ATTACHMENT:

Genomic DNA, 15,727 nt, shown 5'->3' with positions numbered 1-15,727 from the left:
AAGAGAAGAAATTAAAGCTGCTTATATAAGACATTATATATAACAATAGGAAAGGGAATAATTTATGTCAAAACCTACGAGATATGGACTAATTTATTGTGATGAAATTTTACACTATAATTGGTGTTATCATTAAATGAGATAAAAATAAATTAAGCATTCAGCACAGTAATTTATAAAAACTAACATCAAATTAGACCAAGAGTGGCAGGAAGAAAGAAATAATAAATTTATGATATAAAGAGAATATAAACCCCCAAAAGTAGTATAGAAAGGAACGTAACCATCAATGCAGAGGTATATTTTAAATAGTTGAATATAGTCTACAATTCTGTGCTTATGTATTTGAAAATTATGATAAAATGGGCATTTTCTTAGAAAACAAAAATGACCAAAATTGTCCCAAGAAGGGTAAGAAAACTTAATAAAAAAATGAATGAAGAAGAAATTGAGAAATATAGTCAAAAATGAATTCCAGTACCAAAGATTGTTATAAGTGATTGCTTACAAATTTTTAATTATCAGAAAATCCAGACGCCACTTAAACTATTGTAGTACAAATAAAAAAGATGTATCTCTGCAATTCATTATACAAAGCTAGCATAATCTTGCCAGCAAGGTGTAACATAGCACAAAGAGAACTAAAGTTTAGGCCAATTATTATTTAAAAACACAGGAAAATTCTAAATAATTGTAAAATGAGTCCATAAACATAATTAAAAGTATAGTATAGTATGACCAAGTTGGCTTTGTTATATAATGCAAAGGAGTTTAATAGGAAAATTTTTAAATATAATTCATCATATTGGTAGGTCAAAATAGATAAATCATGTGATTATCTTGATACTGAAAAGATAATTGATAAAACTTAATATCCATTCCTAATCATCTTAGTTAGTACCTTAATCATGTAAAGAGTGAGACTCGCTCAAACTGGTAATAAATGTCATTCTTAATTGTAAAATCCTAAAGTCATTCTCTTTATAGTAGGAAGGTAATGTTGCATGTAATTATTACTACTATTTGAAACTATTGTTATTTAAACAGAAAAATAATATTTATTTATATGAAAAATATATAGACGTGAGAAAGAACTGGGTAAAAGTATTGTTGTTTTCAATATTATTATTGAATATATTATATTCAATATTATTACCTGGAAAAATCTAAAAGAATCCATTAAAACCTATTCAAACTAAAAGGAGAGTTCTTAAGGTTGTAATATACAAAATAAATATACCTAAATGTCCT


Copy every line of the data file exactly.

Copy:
Genomic DNA, 15,727 nt, shown 5'->3' with positions numbered 1-15,727 from the left:
AAGAGAAGAAATTAAAGCTGCTTATATAAGACATTATATATAACAATAGGAAAGGGAATAATTTATGTCAAAACCTACGAGATATGGACTAATTTATTGTGATGAAATTTTACACTATAATTGGTGTTATCATTAAATGAGATAAAAATAAATTAAGCATTCAGCACAGTAATTTATAAAAACTAACATCAAATTAGACCAAGAGTGGCAGGAAGAAAGAAATAATAAATTTATGATATAAAGAGAATATAAACCCCCAAAAGTAGTATAGAAAGGAACGTAACCATCAATGCAGAGGTATATTTTAAATAGTTGAATATAGTCTACAATTCTGTGCTTATGTATTTGAAAATTATGATAAAATGGGCATTTTCTTAGAAAACAAAAATGACCAAAATTGTCCCAAGAAGGGTAAGAAAACTTAATAAAAAAATGAATGAAGAAGAAATTGAGAAATATAGTCAAAAATGAATTCCAGTACCAAAGATTGTTATAAGTGATTGCTTACAAATTTTTAATTATCAGAAAATCCAGACGCCACTTAAACTATTGTAGTACAAATAAAAAAGATGTATCTCTGCAATTCATTATACAAAGCTAGCATAATCTTGCCAGCAAGGTGTAACATAGCACAAAGAGAACTAAAGTTTAGGCCAATTATTATTTAAAAACACAGGAAAATTCTAAATAATTGTAAAATGAGTCCATAAACATAATTAAAAGTATAGTATAGTATGACCAAGTTGGCTTTGTTATATAATGCAAAGGAGTTTAATAGGAAAATTTTTAAATATAATTCATCATATTGGTAGGTCAAAATAGATAAATCATGTGATTATCTTGATACTGAAAAGATAATTGATAAAACTTAATATCCATTCCTAATCATCTTAGTTAGTACCTTAATCATGTAAAGAGTGAGACTCGCTCAAACTGGTAATAAATGTCATTCTTAATTGTAAAATCCTAAAGTCATTCTCTTTATAGTAGGAAGGTAATGTTGCATGTAATTATTACTACTATTTGAAACTATTGTTATTTAAACAGAAAAATAATATTTATTTATATGAAAAATATATAGACGTGAGAAAGAACTGGGTAAAAGTATTGTTGTTTTCAATATTATTATTGAATATATTATATTCAATATTATTACCTGGAAAAATCTAAAAGAATCCATTAAAACCTATTCAAACTAAAAGGAGAGTTCTTAAGGTTGTAATATACAAAATAAATATACCTAAATGTCCT